As small businesses grow, their financial needs often become more complex than the owners or staff can manage on their own. This offers a prime opportunity for your accounting firm to step in to act as the business’s chief financial officer (CFO). Large national corporations usually have an in-house CFO to guide all financial decision-making, but most smaller businesses only require this type of service on a part-time basis. Acting as a business’s CFO means understanding its current financial status and long-term goals while helping the owners to make decisions about budgeting, growth, change, and investments.
CFOs Keep Track of Budgeting
Budgeting for a small business isn’t just about revenue, although as businesses experience increased revenues, they’re more likely to need a CFO. A business of any size should have someone it can count on for financial analysis once budgeting becomes more complex than simple expenses and sales.
A business that makes millions of dollars in revenue per year from big-ticket sales on a single type of item still has a relatively simple business model. As such, it might get along just fine without a CFO. On the other hand, a business that makes far less money but manufactures and sells a variety of smaller products might need a CFO to analyze market trends, see which items generate the most profit, and keep track of the many transactions between a variety of vendors.
Your firm’s CFO duties might include analyzing current budget allocations and projecting annual budgets into the future, taking into account potential business growth. As you learn how much revenue the business makes on a yearly and quarterly basis and that revenue’s origin, you might decide, for example, to cut off vending avenues that no longer turn a profit or to expand ones that provide excellent profits.
To act as a CFO, you need a solid understanding of not only the financial operations of the business but also the many applicable Canada Revenue Agency (CRA) rules and guidelines regarding quarterly instalment payments, capital gains and expenses, foreign rental properties, and motor vehicle expense deductions. You’re responsible to work with the business to create a firm budget plan and make adjustments as necessary.
CFOs Help a Business Grow
A CFO’s job involves more than just crunching numbers. As an acting CFO, you must also work closely with owners and proprietors to make profitable decisions for the company on both immediate and long-term levels. Since your clients already have a working relationship with you, you’ve established open lines of communication and confidence in your financial skills.
The role of a CFO includes creating and refining a business strategy based on analysis of performance and budget. Clients are responsible to keep you informed, and regular meetings are essential to this type of relationship. It helps to ask your client key questions to make sure you’re both on the same page from day one with regards to business planning and strategy.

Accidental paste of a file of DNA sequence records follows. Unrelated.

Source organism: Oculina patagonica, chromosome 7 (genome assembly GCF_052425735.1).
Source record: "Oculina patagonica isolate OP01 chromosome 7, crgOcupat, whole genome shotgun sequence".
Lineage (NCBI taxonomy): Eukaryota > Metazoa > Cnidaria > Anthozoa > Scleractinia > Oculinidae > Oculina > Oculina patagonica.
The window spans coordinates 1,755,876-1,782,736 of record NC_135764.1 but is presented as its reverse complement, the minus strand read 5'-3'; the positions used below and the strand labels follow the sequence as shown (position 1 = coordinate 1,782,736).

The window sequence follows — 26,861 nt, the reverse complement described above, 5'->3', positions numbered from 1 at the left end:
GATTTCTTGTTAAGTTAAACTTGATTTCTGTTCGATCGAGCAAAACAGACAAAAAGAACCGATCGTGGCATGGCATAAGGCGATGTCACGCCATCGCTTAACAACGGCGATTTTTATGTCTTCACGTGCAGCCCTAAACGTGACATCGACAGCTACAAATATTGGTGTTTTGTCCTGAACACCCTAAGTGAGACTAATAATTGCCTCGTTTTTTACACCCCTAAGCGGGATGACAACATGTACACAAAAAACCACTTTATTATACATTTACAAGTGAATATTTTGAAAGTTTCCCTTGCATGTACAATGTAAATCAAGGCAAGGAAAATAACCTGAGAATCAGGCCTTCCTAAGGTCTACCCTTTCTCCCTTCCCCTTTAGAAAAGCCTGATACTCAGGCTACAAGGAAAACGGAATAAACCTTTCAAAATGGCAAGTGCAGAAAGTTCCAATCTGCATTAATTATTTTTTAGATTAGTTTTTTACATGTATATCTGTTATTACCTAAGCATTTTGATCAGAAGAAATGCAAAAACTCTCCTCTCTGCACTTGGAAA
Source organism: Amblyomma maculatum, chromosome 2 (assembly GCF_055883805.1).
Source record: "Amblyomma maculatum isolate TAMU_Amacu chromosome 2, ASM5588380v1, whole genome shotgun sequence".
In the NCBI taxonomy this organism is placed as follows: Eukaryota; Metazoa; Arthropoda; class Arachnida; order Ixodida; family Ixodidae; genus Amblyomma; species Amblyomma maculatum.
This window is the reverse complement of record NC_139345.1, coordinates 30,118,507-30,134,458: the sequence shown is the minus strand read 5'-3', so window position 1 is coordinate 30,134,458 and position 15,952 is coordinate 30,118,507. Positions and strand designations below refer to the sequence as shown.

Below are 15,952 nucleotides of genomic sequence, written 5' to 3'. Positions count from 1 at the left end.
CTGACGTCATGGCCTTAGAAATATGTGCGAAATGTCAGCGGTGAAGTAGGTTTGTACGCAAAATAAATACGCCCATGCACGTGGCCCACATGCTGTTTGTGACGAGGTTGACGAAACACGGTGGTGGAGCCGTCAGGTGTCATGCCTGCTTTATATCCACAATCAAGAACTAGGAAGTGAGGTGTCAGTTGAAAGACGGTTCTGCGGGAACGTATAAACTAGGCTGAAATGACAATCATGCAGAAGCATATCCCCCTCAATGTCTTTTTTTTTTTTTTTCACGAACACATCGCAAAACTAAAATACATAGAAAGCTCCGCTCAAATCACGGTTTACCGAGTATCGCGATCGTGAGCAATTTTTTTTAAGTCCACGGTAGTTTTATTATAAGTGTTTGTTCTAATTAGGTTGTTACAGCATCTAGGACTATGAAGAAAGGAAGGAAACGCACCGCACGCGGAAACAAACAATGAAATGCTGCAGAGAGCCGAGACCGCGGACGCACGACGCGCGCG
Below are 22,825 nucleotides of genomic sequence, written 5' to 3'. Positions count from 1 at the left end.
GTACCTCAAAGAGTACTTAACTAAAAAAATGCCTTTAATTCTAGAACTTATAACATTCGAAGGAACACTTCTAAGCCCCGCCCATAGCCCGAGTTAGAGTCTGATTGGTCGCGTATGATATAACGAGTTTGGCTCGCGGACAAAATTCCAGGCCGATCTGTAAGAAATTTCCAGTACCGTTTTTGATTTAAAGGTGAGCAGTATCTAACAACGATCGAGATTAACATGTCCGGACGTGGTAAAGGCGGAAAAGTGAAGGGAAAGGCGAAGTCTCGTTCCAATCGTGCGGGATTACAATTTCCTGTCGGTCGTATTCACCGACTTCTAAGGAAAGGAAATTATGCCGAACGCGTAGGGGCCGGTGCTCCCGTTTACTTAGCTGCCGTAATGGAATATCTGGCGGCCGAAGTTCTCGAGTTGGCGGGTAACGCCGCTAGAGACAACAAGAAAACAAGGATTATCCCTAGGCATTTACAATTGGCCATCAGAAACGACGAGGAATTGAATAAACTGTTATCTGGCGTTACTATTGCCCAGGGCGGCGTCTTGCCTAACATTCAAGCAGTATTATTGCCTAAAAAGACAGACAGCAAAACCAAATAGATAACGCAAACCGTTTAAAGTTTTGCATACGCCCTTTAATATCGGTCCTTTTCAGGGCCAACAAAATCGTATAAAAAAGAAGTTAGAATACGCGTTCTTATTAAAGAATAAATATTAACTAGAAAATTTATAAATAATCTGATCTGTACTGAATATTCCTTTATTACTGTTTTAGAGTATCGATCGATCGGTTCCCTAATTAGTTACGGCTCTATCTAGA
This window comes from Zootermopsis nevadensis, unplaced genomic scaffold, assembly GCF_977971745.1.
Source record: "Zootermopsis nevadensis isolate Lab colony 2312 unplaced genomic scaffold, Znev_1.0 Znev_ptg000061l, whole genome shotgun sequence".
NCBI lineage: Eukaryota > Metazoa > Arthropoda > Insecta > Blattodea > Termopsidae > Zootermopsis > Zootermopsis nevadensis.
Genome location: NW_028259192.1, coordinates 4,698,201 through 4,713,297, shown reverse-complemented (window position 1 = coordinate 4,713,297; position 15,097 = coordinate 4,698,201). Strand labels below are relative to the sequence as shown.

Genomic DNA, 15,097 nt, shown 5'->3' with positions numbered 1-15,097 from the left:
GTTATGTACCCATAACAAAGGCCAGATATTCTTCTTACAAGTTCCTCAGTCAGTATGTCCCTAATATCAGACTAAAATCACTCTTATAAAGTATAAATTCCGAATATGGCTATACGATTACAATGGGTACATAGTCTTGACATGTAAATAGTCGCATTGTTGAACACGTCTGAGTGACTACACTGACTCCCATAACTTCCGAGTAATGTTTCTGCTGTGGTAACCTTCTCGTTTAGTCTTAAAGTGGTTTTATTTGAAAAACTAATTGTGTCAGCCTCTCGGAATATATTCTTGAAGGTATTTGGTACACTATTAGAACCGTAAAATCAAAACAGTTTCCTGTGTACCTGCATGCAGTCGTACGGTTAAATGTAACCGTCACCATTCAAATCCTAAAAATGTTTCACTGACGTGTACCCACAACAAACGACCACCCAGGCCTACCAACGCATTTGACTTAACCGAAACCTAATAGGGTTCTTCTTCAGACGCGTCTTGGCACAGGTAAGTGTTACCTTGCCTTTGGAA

For example, you might ask where the proprietors want the business to be in a year or in five years. What steps do they already have in motion to achieve those goals? What are the biggest challenges the business faces with regard to profits and expansion? Your clients should be able to provide you with at least general answers to these questions. This makes it important to keep client goals in mind as you analuze financial records and statements and devise actionable plans for moving the company forward.
CFOs Keep Investors Informed
The need for and presence of investment funding can add complexity to a business’s financial model— and it might also be one of the reasons a business needs a CFO. When your accounting firm takes over CFO duties for a business client, you become the liaison between the business proprietors and their investors. In this role, your firm needs to communicate directly with investors to inform them of any changes to the business’s strategy or finances. Investors are typically concerned about how changes might affect the value of their investment. As the CFO, you must deliver informed hypotheses and projections based on market fluctuations, previous trends, and the business’s unique strategy.
The CFO should also keep the business aware of any questions or concerns the investors may have. Business owners who juggle complex transactions and budgets need to be able to keep investors happy and well-informed. As the messenger between these groups of people, you have the opportunity to do a bit of interpretation by simplifying complex financial ideas into concepts that business owners and staff alike can understand and implement.
Providing CFO services to a growing business offers a great opportunity for that business and your own firm. A CFO needs to be an expert in not just bookkeeping or accounting but in the overall field of financial decision-making. You and your accountants should be prepared to analyze risks, prepare budgets, and communicate regularly with your clients, as well as with their vendors and investors. For some extra help, QuickBooks Online offers powerful tools for accounting professionals. Sign up for free to see how your firm can save time and money.